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About mhatta

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  • Birthday 07/31/1979

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  • Gender Male
  • Location Tokyo, Japan
  • Interests Jazz Piano in general, Bebop, Charlie Parker, Bud Powell, Thelonious Monk.

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  1. Last track before you go to sleep

    For me, Thelonious Monk's so-called "Meet Me Tonight In Dreamland". I don't know what the real title of this song is, but I think it's an appropriate title.
  2. Monk "Les Liasons Dangereus"

    For some reason Randy Weston made an album on CTI. Interestingly, it is not so bad...
  3. Oscar Peterson Quartet - A Time for Love

    I personally like Oscar Peterson during this period, the 80's, but I think he is neglected. His technique was still steady (I think it started to decline after this) and his compositional abilities were at their peak. Joe Pass as well as the two guys in the rhythm section are great.
  4. Roy Brooks - The Free Slave CD reissue

    I might be wrong, but I think it is not from a legit Japanese company even if it has Obi in Japanese. The design of this one from a Stone Ash Records (of which I've never heard) is dubiously similar to this one from a Dark Purple Records or this one from a Jazz Summit Records.
  5. Big Joe Turner Is Truth

    Joe Turner the pianist seems to have made an album for Pablo -- Another Epoch Stride Piano (1976). Not reissued as CD ever since.. It is interesting that they a bit look similar -- and both are big men, too.
  6. Big Joe Turner Is Truth

    I love Big Joe Turner's outputs on Pablo. I admit that they are basically from his declining years, no producing/planning, just loose sloppy bunch of jams, but somehow feel very good. My personal favorite is Life Ain't Easy. Roy Eldridge's outburst is well worth the price of admission IMHO.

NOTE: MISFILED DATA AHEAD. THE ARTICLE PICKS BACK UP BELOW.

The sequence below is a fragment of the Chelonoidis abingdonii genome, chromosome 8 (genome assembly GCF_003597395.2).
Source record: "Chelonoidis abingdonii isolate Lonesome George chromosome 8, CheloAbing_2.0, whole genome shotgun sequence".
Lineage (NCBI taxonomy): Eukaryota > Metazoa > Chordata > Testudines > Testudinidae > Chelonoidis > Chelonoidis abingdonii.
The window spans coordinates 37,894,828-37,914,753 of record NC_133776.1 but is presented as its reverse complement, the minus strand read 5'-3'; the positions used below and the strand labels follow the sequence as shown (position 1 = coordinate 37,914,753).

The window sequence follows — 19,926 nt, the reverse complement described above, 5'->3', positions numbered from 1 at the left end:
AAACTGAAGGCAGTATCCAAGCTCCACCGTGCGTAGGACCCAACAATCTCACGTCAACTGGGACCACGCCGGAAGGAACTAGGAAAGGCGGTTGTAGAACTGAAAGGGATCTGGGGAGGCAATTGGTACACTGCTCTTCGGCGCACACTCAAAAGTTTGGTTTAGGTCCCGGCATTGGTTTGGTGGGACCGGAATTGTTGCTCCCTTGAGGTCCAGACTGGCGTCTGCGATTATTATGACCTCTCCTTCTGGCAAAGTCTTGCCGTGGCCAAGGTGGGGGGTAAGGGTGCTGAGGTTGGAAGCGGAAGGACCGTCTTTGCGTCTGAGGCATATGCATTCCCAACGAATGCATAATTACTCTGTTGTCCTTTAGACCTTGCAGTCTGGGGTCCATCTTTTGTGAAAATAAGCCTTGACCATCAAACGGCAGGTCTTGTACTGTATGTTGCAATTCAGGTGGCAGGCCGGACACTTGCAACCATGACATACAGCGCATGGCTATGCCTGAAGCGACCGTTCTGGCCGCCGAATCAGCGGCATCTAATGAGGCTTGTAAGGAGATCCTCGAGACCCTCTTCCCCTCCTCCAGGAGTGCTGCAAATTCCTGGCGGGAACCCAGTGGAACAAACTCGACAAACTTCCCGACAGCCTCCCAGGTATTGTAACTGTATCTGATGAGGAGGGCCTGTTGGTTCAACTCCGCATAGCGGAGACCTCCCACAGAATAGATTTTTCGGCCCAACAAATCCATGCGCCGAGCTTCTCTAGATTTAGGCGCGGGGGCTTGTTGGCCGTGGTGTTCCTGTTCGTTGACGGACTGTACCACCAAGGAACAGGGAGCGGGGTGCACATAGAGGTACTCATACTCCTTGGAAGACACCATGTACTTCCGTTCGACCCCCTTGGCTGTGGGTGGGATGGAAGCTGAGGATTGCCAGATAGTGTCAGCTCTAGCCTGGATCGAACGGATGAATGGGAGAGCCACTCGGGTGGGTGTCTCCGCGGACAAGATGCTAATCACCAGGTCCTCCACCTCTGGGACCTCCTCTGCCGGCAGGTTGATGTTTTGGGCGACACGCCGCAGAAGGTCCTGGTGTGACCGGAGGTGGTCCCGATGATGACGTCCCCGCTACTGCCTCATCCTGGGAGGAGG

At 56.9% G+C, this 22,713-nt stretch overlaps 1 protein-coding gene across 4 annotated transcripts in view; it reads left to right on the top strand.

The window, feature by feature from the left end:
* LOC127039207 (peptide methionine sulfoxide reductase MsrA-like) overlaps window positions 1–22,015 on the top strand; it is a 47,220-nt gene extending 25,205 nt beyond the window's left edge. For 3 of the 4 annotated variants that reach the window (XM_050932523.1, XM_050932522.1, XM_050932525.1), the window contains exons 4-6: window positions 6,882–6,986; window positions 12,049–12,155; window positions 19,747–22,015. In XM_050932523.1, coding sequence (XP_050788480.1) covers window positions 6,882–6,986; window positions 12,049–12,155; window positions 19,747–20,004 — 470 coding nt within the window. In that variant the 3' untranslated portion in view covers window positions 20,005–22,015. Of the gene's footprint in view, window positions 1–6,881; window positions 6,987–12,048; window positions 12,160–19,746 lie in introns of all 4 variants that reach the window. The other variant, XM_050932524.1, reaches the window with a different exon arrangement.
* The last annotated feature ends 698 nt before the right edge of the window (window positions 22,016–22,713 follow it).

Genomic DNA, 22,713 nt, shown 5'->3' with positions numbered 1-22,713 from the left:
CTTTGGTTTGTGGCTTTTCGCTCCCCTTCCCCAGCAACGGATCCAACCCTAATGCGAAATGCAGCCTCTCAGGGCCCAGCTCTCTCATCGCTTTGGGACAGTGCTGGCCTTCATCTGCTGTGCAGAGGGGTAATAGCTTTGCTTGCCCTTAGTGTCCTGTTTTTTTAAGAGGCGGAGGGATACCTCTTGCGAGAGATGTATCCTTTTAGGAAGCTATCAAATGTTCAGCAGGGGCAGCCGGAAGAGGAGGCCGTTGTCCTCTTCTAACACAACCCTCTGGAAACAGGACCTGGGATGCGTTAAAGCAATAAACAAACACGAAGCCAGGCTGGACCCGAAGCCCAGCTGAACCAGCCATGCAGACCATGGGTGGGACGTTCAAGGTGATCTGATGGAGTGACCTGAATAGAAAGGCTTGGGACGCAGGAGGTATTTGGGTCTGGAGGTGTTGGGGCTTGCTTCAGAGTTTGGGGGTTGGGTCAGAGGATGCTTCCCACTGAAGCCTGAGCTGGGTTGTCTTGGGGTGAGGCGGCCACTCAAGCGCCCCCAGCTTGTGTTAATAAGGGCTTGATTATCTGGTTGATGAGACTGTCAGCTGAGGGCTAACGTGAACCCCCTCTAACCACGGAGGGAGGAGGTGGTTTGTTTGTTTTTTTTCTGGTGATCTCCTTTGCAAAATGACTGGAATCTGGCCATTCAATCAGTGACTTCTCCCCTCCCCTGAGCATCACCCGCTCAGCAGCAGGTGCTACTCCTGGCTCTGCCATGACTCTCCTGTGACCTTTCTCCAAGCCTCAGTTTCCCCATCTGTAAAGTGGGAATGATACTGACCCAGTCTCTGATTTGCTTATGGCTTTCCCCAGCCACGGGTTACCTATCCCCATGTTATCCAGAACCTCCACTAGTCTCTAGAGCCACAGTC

7. A New (to me) Mingus performance on YouTube

    Oh, I didn't know NRK is a Norwegian TV. I stand corrected.
  8. A New (to me) Mingus performance on YouTube

    I think it comes from live at Theatre National de Paris, October 28th, 1970. The first tune is In A Sentimental Mood, not All To Soon. It was issued as various LP/CDs, but I didn't know video footage survived.
  9. It is difficult to explain in words, but I think that the handling of rhythm has always been a difficulty in Japanese jazz. I may be biased. I personally like the rhythms of American black jazz, which are based on afterbeats and have a natural, somewhat loose groove. I think Japanese (and European) jazz musicians have not been able to digest it well, at least until relatively recently. As a result, the rhythms tended to be stiff or "overly" precise. It's not that their musicianship was inferior. It's just that there was (is) something uncomfortable about it for stubborn jazz listeners like me. This was especially a problem with the orthodox hard bop-based style, which tended to be the case with the people featured in J-Jazz, who were mainly active in Japan. The people who were active internationally had developed more individuality than that, but they were still different in some way. Or, I think they approached free jazz because of that.
  10. Lady Sings the Blues on "Stan's Party"

    It seems that Alec Wilder did write a tune entitled "Lady Sings The Blues" in 1956.
  11. Good article. I can't help but feel uncomfortable with the rhythmic aspects of Japanese jazz, but I wonder if people overseas find it exotic and appealing in the opposite way. I feel that both European and Japanese musicians approached free jazz in order to solve the rhythm conundrum.
  12. Tony Williams of Spotlite Records dies at 80

    RIP. My personal favorite Spolite releases are: Invitation / Al Haig Proto-bopper / Joe Albany Hi Fly / Peter King Together / Billy Eckstine That's Earl, Brother / Earl Bostic
  13. My verdict -- I really love this box set, but I also found that Descent into the Maelstrom (East Wind, 1978) was actually a pretty good summary of this Tristano Archive. The biggest surprise for me is the last tune of Disc 1 -- "Restoration". This is the one missing unissued tune from recordings in Dec. 23, 1947. When I was compiling a Tristano disco at some years ago, I wonder where it went. Now here it is!
  14. Best Three Sounds Album

    Maybe a bit of an oddball (and obscure), but I always like Anita O'Day and the Three Sounds. I guess it was a kind of rush job (I think it was her last for Verve), but Anita is in a good shape and the accompaniment by the 3 Sounds is simple and superb. There are also very swinging trio tracks (better than most of Blue Note's, IMHO), too.
  15. Sonny Stitt help

    The first one is "Yesterdays". The second is one of Stitt's favorite blues lick -- I don't know the exact title, but usually it's called "Deuces Wild". Gene Ammons called it "New Sonny's Blues".